Mobile Home Loans from CountryPlace Mortgage
Mobile Home Loans
Chances are, if you’re reading this then you’re likely in the market to buy what’s referred to as a factory-built home. But did you know that you’re likely looking for a “manufactured” home loan and not a “mobile” home loan? The reason for this is that these types of homes stopped being referred to as “mobile homes” back in 1976.
That’s when a new federal law went into effect across the nation that regulated the construction and installation of what were then being called mobile homes due to poor construction and safety issues plaguing the mobile home industry at that time. These new guidelines significantly increased safety and construction standards for all factory-built housing. That is why today, anything built before 1976 is still called a “mobile home” (sometimes referred to as a “pre-HUD” home by lenders). While anything built after 1976 is now called a “manufactured” or “modular” home.
Three Types of Factory Built Homes
While each of the three types of factory-built homes are constructed in pieces and then transported elsewhere, there are key differences. Here you’ll find those differences, which will help you better understand the financing options available to you.
- To be considered a “mobile home” it must have been constructed before June 15th, 1976. Again, mobile homes are now universally referred to as “manufactured” homes due to HUD policy changes.
- Built after June 15th, 1976 and must meet a specific set of standards and building codes created by the Department of Housing and Urban Development (HUD). Part of these codes require the home to be constructed in a quality and climate-controlled factory, meeting standards for safety.
- Each section of the home is individually built on a permanently attached metal frame, or “chassis,” that is connected to wheels. Once complete, the sections are towed to the homesite using those chassis and assembled there.
- Upon arrival, the wheels can be removed, but the chassis is required to stay in place, per HUD building codes.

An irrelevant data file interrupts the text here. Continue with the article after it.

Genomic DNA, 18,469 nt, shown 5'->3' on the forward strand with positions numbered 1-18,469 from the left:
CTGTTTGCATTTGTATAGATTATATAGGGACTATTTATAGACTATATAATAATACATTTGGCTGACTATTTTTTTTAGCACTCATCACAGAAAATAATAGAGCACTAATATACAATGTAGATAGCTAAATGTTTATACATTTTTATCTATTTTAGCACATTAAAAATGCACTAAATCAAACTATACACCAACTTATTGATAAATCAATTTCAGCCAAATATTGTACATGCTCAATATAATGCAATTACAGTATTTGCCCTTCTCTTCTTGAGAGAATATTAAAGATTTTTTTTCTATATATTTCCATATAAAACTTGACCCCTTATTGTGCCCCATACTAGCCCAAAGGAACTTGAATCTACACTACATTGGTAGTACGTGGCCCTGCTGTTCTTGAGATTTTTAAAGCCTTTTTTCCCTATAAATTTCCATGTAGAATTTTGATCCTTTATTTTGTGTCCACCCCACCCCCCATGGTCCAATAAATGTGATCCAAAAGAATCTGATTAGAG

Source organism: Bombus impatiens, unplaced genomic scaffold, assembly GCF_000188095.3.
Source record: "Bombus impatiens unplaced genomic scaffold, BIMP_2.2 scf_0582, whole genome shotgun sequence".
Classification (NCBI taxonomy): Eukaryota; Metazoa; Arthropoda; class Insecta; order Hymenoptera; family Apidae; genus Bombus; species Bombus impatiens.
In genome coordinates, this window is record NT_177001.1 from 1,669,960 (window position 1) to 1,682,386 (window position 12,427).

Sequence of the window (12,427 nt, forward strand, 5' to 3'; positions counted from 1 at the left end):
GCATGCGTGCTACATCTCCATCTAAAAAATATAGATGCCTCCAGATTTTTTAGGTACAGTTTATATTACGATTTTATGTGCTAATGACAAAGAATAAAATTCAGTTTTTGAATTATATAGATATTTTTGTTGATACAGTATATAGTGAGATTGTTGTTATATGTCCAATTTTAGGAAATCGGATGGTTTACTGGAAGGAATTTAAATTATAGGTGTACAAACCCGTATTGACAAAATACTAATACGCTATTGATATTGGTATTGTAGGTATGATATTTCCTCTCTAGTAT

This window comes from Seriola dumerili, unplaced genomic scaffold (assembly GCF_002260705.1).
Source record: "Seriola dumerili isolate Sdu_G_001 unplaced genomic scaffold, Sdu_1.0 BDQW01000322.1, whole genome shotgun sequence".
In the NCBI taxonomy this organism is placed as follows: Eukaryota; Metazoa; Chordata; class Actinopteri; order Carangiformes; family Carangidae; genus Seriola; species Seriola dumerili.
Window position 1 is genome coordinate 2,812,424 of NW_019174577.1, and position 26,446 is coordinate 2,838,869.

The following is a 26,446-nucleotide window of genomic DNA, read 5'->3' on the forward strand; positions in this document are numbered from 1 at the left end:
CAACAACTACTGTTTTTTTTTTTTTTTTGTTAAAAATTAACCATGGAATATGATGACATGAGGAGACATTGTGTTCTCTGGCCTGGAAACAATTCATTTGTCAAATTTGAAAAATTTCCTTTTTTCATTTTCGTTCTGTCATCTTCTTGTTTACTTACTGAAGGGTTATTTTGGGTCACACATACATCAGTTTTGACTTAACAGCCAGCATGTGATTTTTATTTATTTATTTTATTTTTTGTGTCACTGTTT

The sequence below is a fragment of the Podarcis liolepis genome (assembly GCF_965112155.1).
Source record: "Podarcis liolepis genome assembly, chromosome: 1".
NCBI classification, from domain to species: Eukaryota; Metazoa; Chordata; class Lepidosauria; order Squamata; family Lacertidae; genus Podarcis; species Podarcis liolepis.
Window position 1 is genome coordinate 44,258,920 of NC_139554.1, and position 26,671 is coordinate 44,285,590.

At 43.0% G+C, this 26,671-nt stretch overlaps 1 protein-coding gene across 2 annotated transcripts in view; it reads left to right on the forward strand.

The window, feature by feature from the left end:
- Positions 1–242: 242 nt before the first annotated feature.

- Generally considered to be the most affordable home type in mobile (manufactured) home financing.
- Also built in sections and transported to the homesite, but must meet a different set of codes, called the International Building Code (IBC). This code is also the same used for most traditional home construction.
- Constructed without a chassis and are transported in sections on a truck rather than on their own wheels, then deposited onto a foundation. However, there are some modular homes that also have a chassis and remain on wheels but are built in accordance with the IBC.
Manufactured Home Loans
Now that we’ve covered the common terms used regarding mobile (now being referred to as manufactured) homes, let’s dive into your loan type options. Manufactured homes can be an excellent and affordable solution for many home buyers. Whether you’re a first-time home buyer, retiree, or simply seeking a lower maintenance lifestyle.
For the most part, the Federal Housing Administration (FHA) doesn’t lend directly to those seeking a manufactured home loan. Instead, buyers work directly with manufactured home mortgage lenders. Our hope is that after you finish reading this, you’ll feel more confident in making an informed decision about your manufactured home financing options.Generally, manufactured home loans have a higher interest rate than traditional home loans, usually around 5% higher.